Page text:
Updated September 17, 2019. British politician Jeremy Corbyn is including more vegan food in his diet. More politicians are ditching meat for health and environmental reasons.
Corbyn, the Leader of the Labour Party and Leader of the Opposition since 2015, became a vegetarian at the age of 20, which was 50 years ago. Corbyn made the change while he was working on a pig farm. “I got attached to the pigs,” he explained in 2015.
At an event hosted by cruelty-free cosmetics brand Lush in 2017, Corbyn revealed he is eating “more and more” vegan food.
After being asked if he would “make the logical next step into veganism,” Corbyn replied, “It’s a fair question. I eat more and more vegan food, and have more and more vegan friends, indeed there are quite a lot of vegan MPs actually – not a lot but there are some.”
“I think what has improved so much is vegetarian and vegan food has got so much better in recent years,” he continued. “I got fed up of going on a plane in the 1980s and everyone would get their regulation rubber chicken and whatever with it.”
“I would say ‘where is my lunch?’ and they would say ‘yours is a special meal,’ like there is something badly wrong with you and they would bring this thing along. It was usually pretty grim when it got there,” the politician explained.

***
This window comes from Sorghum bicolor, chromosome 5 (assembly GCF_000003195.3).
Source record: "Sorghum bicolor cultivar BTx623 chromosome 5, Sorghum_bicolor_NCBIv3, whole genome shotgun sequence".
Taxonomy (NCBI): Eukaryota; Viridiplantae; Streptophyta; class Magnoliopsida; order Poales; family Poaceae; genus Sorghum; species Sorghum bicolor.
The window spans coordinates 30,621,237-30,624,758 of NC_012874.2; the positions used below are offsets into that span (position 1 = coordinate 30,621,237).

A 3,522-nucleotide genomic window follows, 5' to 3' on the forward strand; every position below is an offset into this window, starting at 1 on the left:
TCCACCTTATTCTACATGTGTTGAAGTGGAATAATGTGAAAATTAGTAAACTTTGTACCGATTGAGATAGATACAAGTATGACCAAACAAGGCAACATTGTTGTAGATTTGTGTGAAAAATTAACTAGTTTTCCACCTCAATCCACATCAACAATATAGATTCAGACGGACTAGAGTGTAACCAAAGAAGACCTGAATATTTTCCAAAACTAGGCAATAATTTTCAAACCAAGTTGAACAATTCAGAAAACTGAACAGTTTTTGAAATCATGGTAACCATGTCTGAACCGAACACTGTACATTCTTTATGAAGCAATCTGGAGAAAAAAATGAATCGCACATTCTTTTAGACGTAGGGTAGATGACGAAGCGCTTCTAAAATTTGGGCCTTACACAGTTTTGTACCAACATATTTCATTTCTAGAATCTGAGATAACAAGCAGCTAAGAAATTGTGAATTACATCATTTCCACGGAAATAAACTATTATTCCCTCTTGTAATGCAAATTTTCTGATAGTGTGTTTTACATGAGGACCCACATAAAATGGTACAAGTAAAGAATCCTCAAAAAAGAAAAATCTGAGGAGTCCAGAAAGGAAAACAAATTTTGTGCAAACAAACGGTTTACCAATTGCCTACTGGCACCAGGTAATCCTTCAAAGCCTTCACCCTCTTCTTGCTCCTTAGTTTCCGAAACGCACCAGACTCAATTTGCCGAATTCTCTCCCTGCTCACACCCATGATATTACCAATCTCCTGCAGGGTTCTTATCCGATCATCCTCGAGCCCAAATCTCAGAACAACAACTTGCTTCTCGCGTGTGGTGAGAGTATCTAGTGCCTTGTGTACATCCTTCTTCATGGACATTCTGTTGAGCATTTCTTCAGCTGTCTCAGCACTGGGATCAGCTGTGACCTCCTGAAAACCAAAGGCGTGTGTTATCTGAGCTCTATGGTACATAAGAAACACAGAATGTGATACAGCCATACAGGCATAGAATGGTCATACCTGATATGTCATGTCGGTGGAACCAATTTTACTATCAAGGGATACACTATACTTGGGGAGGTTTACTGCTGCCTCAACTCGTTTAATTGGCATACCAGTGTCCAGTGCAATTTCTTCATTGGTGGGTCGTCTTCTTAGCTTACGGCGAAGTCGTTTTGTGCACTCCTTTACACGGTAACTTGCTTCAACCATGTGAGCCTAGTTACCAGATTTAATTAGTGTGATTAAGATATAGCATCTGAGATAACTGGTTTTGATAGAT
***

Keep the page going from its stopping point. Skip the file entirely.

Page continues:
But the food is now “a lot better,” he noted, adding that he dines with one of his close relatives, who is vegan, and that the food is “absolutely brilliant.”
“So I’m going through the process all right? I won’t go any further than that,” Corbyn said.
Veganism and vegetarianism are becoming more popular within the political sector. Former president of Ireland Mary Robinson has urged the public to eat less meat for the good of the planet. “We need to get carbon out of the atmosphere,” she said. “We will have to change our behaviour.”
Leo Varadkar — who has served as Ireland’s Taoiseach (prime minister), Minister for Defence and Leader of Fine Gael since 2017 — is reducing his meat intake. “I am trying to eat less meat both for health reasons and for reasons of climate change,” he said earlier this year.
In the U.S., vegan politician Cory Booker is running for president in 2020. “Our treatment of animals is a test of our character and a measure of the compassion of our society,” reads the first line of Booker’s animal welfare plan.
Democratic presidential candidate Andrew Yang has urged people to eat less meat for the good of the planet and public health.